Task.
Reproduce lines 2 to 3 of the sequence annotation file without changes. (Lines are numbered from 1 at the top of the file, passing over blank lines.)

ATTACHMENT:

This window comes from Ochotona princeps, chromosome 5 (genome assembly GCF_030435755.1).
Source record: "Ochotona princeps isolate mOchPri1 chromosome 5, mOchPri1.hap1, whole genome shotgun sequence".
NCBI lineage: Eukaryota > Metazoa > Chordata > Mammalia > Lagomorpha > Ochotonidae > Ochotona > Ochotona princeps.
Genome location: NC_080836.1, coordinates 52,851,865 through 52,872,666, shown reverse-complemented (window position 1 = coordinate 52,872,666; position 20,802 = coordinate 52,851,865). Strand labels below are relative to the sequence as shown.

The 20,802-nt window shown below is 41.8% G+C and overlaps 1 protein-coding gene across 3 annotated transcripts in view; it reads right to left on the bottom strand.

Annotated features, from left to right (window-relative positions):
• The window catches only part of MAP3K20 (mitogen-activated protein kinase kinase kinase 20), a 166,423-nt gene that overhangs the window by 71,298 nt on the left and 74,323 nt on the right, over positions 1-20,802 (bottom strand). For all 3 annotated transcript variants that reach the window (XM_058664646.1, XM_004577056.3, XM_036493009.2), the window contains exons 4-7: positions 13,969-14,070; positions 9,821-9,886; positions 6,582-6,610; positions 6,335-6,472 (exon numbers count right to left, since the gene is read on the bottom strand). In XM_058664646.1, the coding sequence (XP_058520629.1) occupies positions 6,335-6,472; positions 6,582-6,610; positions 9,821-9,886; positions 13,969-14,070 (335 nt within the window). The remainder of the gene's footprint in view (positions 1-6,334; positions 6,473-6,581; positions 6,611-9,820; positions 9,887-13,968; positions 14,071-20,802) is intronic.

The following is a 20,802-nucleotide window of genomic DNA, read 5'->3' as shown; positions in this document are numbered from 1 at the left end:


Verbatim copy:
Source record: "Ochotona princeps isolate mOchPri1 chromosome 5, mOchPri1.hap1, whole genome shotgun sequence".
NCBI lineage: Eukaryota > Metazoa > Chordata > Mammalia > Lagomorpha > Ochotonidae > Ochotona > Ochotona princeps.